The Department of Transport has also clarified the roles and responsibilities of those responding to major incidents and encouraged greater joint working between organisations.
The total cost to the economy in England of incidents on the road is estimated to be £750 million.
- A total of 38 3D laser scanners have been distributed to police in England
- Government figures show an average time saving of 44 minutes per investigation
- Screens are also used to shield collisions and prevent rubber necking and further delays
Millions of pounds are being saved by the rapid reopening motorways following major incidents. The Department for Transport says special 3D laser scanners are helping collect information more quickly.
A strategy called CLEAR (Collision, Lead, Evaluate, Act and Re-open) was launched by the Government to improve clear-up times. It says the scheme has saved the economy tens of millions of pounds each year.
Paul Watters, head of roads policy at the AA, has told the Sunday Telegraph that "most accidents" on the road happen in the dark.
We do know that most accidents happen in the dark. It's also comforting for people, especially if they arrive back from somewhere in the night, when they have got a late train.
There are also suggestions that it increases crime. So it may save money in terms of energy but then you have to look at the cost in terms of security, safety and accidents, it may actually be more.
The Royal Society for the Prevention of Accidents has admitted concerns over safety following an investigation by the Sunday Telegraph which claims lighting on some motorways, trunk roads and city streets has been turned off or dimmed at night in order to save money and cut carbon emissions.
– Royal Society for the Prevention of Accidents spokesman
There are economic and environmental reasons why some organisations may wish to reduce the amount of lighting. However there are safety reasons why lighting needs to be available.
The presence of lighting not only reduces the risk of traffic accidents but also their severity. Surveys have show that the public are in favour of street lighting as a way of improving road safety and that, if anything, it needs to be improved in some areas.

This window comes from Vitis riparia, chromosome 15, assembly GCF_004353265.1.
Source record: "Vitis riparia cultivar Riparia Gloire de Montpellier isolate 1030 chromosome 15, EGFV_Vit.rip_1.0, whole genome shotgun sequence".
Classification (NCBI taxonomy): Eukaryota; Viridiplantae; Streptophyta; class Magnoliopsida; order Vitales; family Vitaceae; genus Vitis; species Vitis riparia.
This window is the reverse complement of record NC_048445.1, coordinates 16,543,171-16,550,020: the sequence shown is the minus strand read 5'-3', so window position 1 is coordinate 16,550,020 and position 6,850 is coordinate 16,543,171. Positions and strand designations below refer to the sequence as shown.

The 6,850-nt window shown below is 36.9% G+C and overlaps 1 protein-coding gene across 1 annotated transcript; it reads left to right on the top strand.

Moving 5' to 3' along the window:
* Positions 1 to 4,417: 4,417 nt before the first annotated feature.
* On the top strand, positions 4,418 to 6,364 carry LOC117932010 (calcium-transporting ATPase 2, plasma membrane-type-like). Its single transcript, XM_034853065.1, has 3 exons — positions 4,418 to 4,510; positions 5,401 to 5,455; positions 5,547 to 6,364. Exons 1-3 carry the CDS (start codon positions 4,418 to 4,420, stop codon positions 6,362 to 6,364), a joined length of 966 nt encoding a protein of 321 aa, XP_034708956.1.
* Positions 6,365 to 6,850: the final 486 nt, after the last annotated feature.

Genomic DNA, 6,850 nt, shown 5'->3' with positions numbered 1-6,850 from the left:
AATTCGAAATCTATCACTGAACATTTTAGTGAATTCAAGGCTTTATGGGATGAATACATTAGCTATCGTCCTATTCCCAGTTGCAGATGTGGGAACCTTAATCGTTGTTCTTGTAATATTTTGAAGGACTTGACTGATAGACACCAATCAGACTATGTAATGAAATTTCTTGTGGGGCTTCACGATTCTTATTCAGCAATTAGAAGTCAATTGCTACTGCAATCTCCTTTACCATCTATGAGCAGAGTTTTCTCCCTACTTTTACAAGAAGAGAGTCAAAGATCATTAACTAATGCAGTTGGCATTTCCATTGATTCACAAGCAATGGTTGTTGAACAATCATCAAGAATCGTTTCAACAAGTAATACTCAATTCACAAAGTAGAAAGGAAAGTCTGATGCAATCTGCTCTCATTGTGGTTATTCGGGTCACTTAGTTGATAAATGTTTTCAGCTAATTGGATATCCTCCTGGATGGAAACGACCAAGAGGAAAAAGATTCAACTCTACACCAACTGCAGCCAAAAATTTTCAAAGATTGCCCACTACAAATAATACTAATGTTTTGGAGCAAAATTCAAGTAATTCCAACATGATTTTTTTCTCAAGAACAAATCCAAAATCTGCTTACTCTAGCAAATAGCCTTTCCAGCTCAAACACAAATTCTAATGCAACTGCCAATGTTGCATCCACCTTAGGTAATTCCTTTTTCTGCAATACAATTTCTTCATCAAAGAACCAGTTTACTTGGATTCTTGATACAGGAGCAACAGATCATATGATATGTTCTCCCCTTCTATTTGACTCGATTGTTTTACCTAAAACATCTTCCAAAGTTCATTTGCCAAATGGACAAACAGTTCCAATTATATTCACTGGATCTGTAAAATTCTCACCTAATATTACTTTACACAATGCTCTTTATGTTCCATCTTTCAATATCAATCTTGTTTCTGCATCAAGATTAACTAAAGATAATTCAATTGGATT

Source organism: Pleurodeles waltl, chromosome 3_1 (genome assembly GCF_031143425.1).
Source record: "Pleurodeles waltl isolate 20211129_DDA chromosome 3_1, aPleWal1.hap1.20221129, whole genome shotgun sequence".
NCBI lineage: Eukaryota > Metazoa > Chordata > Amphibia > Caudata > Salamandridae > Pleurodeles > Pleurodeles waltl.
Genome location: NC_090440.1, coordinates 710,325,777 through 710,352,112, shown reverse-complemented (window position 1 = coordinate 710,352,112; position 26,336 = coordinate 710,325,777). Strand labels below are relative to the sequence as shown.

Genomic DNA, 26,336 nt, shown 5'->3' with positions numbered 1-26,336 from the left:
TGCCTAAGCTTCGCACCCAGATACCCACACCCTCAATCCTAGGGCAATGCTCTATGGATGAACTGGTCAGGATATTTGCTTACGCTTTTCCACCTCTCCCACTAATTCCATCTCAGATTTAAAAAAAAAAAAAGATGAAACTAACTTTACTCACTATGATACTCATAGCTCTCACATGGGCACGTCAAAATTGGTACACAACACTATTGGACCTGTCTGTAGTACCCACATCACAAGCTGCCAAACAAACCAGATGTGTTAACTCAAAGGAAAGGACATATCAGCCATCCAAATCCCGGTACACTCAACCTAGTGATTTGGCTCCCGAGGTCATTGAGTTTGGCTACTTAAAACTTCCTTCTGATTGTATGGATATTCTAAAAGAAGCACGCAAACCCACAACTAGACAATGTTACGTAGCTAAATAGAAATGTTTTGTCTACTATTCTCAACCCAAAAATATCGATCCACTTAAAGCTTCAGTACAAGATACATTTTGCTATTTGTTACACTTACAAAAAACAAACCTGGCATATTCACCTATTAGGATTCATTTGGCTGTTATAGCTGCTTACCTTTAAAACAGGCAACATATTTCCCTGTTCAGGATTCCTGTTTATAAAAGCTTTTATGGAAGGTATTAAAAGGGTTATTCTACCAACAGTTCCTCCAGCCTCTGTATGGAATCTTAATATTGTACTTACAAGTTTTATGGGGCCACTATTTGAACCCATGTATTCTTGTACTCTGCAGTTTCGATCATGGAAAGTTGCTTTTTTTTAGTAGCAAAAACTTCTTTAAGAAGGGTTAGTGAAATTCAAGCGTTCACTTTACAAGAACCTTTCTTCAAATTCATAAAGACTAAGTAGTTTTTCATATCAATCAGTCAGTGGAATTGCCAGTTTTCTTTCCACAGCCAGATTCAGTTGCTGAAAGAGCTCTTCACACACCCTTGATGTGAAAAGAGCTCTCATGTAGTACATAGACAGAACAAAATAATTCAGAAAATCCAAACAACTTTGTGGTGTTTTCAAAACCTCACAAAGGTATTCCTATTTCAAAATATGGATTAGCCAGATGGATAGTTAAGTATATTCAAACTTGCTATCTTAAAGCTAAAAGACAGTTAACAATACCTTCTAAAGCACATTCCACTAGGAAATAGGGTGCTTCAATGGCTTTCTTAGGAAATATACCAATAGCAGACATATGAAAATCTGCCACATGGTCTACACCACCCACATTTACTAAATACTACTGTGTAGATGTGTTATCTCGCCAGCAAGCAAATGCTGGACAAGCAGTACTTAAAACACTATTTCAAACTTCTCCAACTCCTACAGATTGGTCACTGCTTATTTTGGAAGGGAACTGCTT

Lighting on thousands of miles of motorways, trunk roads and city streets has been turned off or dimmed at night in order to save money and cut carbon emissions, according to an investigation by the Sunday Telegraph.
The survey found that 3,080 miles of motorways and trunk roads in England are now completely unlit, with a further 47 miles - including a busy stretch of the M1 between Luton and Milton Keynes - dark between midnight and 5am.
And some 98 of 134 councils questioned (73%) said that they had switched off or dimmed lights, or were planning to.
All of England's 27 county councils have turned off or dimmed street lamps in their areas, said the paper, on the day when the clocks went back, plunging the country into darkness earlier in the evenings.
The survey found that 70% of the motorway network is now unlit at night, saving the Highways Agency some £400,000 last year and reducing carbon emissions.
A 63-year-old man has been charged with dangerous driving after a five-vehicle crash on the M6 which killed a four-year-old girl last year, police said.
The man, from Sunderland, will appear before magistrates next week charged with dangerous driving following the collision, which involved five vehicles on the southbound carriageway of the motorway last November, West Midlands Police said.
Four-year-old Priyanka Bhogal, from Coventry, died in hospital after suffering serious injuries when the car she was travelling in was involved in the collision.
The 63-year-old man has been released on police bail and will appear before Solihull Magistrates' Court on Thursday April 12.